This bridge is, together with those of Rialto, of the Accademia and the recent one of the Constitution, one of the four bridges that cross the Grand Canal.
Its name derives from its proximity to the church of the same name while its construction was made necessary by the inauguration of the railway station in 1846, as a connection to San Polo, Rialto, Santa Margherita (also called the station or railway bridge). .
A few years later this bridge was built by Alfred Neville, along the lines of that of the Academy (also the entrepreneur who took care of the work was the same) in cast iron with a rectilinear structure; certainly, it was not aesthetically appealing but on its side it had the speed of realization and low costs.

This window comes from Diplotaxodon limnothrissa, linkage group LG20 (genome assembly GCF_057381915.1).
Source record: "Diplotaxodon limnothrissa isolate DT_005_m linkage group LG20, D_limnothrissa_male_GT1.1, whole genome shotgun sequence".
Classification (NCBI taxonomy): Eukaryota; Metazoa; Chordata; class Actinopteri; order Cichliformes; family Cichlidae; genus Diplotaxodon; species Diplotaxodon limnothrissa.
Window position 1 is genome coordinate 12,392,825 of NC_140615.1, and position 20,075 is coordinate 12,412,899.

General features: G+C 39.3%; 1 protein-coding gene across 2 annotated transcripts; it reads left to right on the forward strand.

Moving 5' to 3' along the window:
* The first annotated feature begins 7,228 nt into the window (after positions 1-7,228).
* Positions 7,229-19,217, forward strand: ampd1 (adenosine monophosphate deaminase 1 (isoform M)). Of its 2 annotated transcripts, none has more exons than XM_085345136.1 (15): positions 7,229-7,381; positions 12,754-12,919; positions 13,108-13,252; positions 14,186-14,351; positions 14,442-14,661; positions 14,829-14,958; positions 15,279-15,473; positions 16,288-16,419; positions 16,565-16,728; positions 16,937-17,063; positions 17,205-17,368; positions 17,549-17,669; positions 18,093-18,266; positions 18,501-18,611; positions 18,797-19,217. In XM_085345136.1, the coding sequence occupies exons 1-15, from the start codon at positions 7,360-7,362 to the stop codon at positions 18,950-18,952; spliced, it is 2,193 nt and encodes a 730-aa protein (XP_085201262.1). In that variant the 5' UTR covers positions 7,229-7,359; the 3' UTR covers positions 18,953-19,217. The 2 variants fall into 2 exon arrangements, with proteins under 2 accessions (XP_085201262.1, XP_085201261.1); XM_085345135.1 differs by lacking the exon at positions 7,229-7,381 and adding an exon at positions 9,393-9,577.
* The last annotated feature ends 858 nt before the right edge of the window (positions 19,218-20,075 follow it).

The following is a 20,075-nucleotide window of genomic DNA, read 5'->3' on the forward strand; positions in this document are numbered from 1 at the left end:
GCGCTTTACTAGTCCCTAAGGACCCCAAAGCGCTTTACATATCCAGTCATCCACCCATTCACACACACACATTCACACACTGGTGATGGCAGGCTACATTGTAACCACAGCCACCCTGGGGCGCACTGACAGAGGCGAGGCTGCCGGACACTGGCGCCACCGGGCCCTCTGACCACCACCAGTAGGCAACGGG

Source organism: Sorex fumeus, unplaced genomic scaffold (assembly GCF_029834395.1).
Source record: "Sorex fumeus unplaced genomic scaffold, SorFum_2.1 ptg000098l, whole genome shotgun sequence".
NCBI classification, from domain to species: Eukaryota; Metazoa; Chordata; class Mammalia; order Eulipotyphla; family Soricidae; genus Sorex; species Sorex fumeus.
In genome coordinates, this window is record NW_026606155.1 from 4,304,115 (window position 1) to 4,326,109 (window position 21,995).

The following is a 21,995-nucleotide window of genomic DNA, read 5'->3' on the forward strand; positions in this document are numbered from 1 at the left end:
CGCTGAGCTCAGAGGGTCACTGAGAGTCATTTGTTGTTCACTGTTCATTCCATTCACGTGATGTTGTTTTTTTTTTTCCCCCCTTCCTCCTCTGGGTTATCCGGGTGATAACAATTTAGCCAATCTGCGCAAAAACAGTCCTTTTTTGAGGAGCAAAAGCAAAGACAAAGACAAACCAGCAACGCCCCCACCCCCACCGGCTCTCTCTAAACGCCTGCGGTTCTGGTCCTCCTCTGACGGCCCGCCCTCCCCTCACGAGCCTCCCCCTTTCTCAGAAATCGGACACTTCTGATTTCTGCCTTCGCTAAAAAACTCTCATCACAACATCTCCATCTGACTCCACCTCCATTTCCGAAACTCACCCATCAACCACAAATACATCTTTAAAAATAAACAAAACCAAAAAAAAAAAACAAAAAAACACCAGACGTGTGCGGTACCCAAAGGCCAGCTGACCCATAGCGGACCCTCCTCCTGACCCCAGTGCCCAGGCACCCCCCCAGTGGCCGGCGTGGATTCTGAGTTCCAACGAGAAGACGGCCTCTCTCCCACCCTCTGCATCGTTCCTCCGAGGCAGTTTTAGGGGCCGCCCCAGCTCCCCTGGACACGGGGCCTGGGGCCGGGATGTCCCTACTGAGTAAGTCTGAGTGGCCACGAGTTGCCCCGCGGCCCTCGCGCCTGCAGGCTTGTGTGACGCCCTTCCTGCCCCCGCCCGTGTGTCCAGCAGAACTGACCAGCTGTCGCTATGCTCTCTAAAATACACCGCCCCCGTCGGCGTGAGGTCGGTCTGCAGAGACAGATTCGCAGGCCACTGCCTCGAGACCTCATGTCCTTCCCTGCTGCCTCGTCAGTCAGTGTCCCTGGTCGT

But it soon began to show the first signs of structural failure, so in 1932 work was started to create one in stone as per Eugenio Miozzi's project.
Two years later, the new bridge was inaugurated (October 28, 1934) and this time made entirely of Istrian stone, a single arch, giving it a sense of lightness, sinuosity and elegance.